BOK official says inflation pressure is fallingA member of Korea’s monetary policy board said Wednesday that downside inflation pressure has been diminishing throughout the year, driving a slight change in the country’s years-long low consumer price trend.
“The Korean won against the U.S. dollar has been on a moderate appreciation since 2016, dragging down domestic prices,” Lim Ji-won said in a press meeting at the Bank of Korea (BOK) headquarters in Seoul. “But starting this year, the won is remaining slightly stronger against the U.S. greenback, along with experiencing wider fluctuation.”
In a broader sense, the won has been strengthened against the U.S. dollar for the past two years, bottoming out at 1,244.7 won in March 2016 and peaking at 1,054 won in April 2018.
She said the stronger won has decreased prices of imported goods in South Korea and played a role in weakening inflation pressure amid low crude oil prices during the period. Global economic cycles, administered prices and interest rate differences with the United States also lent support to the trend. Korea’s consumer prices rose 1 percent in 2016, 1.9 percent in 2017 and 1.5 percent in the first 10 months of 2018.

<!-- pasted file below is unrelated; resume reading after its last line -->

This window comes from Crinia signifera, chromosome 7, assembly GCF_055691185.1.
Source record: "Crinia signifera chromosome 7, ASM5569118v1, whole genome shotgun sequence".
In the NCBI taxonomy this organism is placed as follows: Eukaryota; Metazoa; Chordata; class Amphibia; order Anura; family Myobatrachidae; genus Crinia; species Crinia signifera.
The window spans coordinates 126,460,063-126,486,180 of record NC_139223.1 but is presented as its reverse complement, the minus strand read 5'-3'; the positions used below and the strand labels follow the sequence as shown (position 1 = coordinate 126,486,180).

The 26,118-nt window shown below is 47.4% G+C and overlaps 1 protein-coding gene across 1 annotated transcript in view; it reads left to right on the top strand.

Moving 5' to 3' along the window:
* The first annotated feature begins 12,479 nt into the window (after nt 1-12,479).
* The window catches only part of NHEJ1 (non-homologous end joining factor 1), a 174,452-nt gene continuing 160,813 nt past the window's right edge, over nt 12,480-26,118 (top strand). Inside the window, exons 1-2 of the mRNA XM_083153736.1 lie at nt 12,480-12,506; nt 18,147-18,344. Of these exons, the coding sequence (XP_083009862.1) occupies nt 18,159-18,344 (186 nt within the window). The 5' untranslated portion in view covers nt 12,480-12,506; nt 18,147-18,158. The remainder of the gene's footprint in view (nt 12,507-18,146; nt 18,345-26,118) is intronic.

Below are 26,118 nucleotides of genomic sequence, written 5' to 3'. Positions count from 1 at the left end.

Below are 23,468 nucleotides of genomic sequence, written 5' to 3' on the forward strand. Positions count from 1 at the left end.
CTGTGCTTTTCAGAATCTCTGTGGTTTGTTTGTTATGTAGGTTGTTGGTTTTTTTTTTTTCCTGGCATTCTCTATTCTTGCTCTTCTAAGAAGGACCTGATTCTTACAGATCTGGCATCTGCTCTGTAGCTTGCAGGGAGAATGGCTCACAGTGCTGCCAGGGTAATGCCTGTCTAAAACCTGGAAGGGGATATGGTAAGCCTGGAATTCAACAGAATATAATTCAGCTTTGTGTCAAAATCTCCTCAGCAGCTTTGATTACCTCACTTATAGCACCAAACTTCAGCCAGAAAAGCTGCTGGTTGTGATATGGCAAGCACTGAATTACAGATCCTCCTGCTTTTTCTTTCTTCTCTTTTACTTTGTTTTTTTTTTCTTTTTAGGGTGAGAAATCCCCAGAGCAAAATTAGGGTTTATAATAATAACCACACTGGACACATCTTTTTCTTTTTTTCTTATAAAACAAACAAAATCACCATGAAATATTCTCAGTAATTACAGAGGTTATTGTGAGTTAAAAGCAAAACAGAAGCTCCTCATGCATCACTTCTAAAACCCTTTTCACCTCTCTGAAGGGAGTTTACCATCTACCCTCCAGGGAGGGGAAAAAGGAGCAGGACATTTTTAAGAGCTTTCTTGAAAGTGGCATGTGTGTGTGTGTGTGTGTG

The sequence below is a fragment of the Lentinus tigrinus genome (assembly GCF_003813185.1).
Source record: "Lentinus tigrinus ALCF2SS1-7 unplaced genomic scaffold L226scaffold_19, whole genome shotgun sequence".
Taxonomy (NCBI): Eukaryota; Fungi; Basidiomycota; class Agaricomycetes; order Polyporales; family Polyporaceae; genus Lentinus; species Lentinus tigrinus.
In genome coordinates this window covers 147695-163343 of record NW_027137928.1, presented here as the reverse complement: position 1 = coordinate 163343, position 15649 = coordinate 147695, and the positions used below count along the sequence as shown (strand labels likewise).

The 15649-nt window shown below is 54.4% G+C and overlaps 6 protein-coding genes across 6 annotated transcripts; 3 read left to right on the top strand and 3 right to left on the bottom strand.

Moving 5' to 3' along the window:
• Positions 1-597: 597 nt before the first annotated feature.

Recently, however, she noted that the appreciating pace of the Korean won against the greenback seemed to slow down as the U.S. economy shows strong signs of recovery.
“It’s too early to say that the Korean won is already off the upside cycle,” Lim said. “But [the slowdown in the pace] shows that one of the downside pressures on the inflation is diminishing.”
Inflation is the most important economic factor that the central bank considers when it decides the policy rate.
The BOK has followed an accommodative monetary policy for years, citing low inflation pressure.
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